The idea of love at first sight is wonderfully romantic. Two strangers see each other across a crowded room. There’s an instant, magnetic attraction, and suddenly they’ve found their match for all of eternity. In a world in which dating often requires a lot of work —work that comes with disappointment, rejection, and uncertainty — falling in love at first sight has strong appeal. But can it actually happen? Can your eyes tell you anything about love? The connection between the eyes and love has been described in poetry and prose since time immemorial — it’s the stuff of heroic epics and fanciful fairy tales. And evidence has increasingly shown that the human brain is hard-wired to both display and notice visual cues when gazing at a potential love interest. Enlarged pupils are one such cue. When you survey a person or object you are interested in, your brain releases a surge of dopamine — a chemical that controls the brain’s reward and pleasure centers —which causes your pupils to dilate. In this sense, beauty really is “in the eye of the beholder.”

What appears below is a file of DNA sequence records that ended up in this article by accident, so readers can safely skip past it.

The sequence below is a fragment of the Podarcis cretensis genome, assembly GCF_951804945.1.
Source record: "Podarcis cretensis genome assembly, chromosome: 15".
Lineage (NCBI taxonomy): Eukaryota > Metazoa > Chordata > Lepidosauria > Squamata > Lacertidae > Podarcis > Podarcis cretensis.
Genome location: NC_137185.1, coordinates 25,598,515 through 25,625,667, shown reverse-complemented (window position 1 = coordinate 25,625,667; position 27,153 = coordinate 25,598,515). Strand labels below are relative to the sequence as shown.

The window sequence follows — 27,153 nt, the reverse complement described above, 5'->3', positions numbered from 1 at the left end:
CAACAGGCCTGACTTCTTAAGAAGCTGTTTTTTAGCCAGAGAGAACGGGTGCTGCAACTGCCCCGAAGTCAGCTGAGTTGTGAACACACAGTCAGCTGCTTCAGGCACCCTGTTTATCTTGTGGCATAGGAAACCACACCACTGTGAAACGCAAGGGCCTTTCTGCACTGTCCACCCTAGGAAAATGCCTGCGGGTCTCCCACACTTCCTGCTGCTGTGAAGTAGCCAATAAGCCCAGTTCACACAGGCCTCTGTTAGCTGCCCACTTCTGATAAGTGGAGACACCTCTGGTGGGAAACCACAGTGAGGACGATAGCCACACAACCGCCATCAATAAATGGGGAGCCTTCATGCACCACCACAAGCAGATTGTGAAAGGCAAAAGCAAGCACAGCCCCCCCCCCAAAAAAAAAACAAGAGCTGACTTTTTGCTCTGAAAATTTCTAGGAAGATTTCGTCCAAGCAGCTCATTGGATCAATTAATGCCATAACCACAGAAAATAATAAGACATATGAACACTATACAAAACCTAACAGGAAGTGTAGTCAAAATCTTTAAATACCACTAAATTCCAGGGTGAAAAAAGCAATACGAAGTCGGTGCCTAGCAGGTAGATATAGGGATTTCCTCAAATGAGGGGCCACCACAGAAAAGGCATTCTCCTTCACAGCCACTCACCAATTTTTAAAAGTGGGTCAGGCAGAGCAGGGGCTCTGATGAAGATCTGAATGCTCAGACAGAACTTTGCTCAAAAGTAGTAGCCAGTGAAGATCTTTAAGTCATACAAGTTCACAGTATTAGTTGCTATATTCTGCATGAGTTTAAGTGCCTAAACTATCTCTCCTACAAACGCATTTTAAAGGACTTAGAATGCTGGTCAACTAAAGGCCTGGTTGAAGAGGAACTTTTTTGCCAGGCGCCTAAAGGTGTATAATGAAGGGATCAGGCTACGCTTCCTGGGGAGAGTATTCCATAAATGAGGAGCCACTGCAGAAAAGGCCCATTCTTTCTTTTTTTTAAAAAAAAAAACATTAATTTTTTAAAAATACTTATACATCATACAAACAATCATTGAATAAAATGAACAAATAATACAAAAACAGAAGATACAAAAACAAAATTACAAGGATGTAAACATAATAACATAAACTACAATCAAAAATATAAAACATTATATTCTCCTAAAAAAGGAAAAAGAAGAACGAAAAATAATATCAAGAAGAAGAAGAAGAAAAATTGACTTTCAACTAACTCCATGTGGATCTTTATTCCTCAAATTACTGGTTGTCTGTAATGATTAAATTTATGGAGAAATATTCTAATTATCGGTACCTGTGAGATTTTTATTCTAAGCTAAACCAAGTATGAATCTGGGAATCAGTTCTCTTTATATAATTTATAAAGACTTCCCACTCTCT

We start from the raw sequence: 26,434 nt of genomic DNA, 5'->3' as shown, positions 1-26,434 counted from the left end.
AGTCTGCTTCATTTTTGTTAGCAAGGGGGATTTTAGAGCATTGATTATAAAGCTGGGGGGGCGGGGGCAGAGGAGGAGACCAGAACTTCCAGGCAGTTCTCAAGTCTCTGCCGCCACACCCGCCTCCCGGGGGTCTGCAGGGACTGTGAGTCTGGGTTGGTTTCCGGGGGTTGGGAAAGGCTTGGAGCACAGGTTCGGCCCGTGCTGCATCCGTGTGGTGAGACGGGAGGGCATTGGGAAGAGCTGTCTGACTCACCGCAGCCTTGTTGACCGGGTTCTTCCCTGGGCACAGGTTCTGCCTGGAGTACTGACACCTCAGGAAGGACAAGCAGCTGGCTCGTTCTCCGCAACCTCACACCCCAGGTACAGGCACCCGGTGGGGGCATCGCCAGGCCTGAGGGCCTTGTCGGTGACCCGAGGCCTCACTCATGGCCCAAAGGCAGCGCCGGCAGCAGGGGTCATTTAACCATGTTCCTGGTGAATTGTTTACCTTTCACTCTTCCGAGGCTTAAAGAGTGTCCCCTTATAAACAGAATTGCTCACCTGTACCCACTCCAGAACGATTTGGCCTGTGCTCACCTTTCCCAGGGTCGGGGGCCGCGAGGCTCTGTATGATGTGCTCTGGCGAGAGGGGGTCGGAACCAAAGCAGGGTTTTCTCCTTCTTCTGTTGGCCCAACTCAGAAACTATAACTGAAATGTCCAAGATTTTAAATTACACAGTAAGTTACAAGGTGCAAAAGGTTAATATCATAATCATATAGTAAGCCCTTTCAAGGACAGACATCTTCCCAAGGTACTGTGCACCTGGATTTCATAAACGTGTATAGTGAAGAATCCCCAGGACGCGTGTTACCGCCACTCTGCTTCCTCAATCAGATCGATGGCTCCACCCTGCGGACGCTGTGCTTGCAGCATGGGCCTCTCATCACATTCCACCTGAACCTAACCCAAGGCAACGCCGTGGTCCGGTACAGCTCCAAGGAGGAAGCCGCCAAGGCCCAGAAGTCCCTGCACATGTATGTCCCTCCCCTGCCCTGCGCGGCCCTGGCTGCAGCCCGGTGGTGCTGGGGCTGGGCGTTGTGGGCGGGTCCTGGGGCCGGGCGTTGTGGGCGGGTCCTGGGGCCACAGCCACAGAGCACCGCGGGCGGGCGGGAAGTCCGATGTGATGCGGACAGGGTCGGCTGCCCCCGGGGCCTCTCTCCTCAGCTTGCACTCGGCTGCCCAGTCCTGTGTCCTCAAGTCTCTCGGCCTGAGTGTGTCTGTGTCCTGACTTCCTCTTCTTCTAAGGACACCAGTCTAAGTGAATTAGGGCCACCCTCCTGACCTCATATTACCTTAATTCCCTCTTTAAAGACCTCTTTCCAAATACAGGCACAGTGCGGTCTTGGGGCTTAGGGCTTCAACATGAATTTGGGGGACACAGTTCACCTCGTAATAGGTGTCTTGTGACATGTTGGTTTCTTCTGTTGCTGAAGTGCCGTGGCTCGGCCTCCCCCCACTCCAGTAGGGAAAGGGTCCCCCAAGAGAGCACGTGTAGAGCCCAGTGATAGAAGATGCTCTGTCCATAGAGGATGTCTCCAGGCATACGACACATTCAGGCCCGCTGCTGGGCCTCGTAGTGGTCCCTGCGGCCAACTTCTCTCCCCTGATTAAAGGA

Fake Discounts and Angry Shoppers A MASSIVE BLACK FRIDAY LAWSUIT

Shoppers flock to retailers every Black Friday in hopes of securing the best deals on the year’s hottest products. There are many nasty aspects of Black Friday — the long lines, the over-zealous shoppers, the limited stock of items — but phony pricing and fake sales shouldn’t be among them. But that’s exactly what happened to folks in Los Angeles during the 2016 holiday season, leading to the biggest Black Friday lawsuit in history. In December of 2016, the Los Angeles City Attorney’s Office sued J.C. Penney, Sears, Macy’s, and Kohl’s for a practice called “false reference pricing,” a nefarious tactic whereby retailers lie about the original price of an item to make a discount appear bigger than it actually is. For